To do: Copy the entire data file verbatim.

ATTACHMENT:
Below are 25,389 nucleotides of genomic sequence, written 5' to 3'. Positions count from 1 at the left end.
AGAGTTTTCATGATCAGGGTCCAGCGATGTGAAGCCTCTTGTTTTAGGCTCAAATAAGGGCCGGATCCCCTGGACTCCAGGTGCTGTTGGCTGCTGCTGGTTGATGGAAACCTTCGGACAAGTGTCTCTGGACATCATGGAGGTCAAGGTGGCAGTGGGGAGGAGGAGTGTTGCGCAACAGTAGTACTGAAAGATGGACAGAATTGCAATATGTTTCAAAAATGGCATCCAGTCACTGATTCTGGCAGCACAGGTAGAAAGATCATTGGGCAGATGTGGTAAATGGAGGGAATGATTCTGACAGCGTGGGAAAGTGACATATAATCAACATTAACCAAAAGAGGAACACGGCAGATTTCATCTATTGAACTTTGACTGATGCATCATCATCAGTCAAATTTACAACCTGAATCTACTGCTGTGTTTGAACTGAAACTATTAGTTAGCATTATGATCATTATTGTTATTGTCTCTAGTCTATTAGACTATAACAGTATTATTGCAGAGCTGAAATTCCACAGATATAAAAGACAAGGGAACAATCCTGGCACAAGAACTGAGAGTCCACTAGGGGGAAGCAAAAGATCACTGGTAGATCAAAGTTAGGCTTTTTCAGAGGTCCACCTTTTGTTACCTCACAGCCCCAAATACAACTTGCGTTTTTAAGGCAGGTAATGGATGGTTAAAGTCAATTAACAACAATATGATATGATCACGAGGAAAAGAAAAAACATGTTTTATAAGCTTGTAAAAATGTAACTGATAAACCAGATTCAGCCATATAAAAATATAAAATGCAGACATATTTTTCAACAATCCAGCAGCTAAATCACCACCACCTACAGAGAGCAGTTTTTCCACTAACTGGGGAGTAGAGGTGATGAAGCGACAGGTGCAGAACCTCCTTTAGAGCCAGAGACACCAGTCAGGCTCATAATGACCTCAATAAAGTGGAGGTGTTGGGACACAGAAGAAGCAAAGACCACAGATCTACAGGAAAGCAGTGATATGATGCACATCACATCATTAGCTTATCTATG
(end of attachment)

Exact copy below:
Below are 25,389 nucleotides of genomic sequence, written 5' to 3'. Positions count from 1 at the left end.
AGAGTTTTCATGATCAGGGTCCAGCGATGTGAAGCCTCTTGTTTTAGGCTCAAATAAGGGCCGGATCCCCTGGACTCCAGGTGCTGTTGGCTGCTGCTGGTTGATGGAAACCTTCGGACAAGTGTCTCTGGACATCATGGAGGTCAAGGTGGCAGTGGGGAGGAGGAGTGTTGCGCAACAGTAGTACTGAAAGATGGACAGAATTGCAATATGTTTCAAAAATGGCATCCAGTCACTGATTCTGGCAGCACAGGTAGAAAGATCATTGGGCAGATGTGGTAAATGGAGGGAATGATTCTGACAGCGTGGGAAAGTGACATATAATCAACATTAACCAAAAGAGGAACACGGCAGATTTCATCTATTGAACTTTGACTGATGCATCATCATCAGTCAAATTTACAACCTGAATCTACTGCTGTGTTTGAACTGAAACTATTAGTTAGCATTATGATCATTATTGTTATTGTCTCTAGTCTATTAGACTATAACAGTATTATTGCAGAGCTGAAATTCCACAGATATAAAAGACAAGGGAACAATCCTGGCACAAGAACTGAGAGTCCACTAGGGGGAAGCAAAAGATCACTGGTAGATCAAAGTTAGGCTTTTTCAGAGGTCCACCTTTTGTTACCTCACAGCCCCAAATACAACTTGCGTTTTTAAGGCAGGTAATGGATGGTTAAAGTCAATTAACAACAATATGATATGATCACGAGGAAAAGAAAAAACATGTTTTATAAGCTTGTAAAAATGTAACTGATAAACCAGATTCAGCCATATAAAAATATAAAATGCAGACATATTTTTCAACAATCCAGCAGCTAAATCACCACCACCTACAGAGAGCAGTTTTTCCACTAACTGGGGAGTAGAGGTGATGAAGCGACAGGTGCAGAACCTCCTTTAGAGCCAGAGACACCAGTCAGGCTCATAATGACCTCAATAAAGTGGAGGTGTTGGGACACAGAAGAAGCAAAGACCACAGATCTACAGGAAAGCAGTGATATGATGCACATCACATCATTAGCTTATCTATG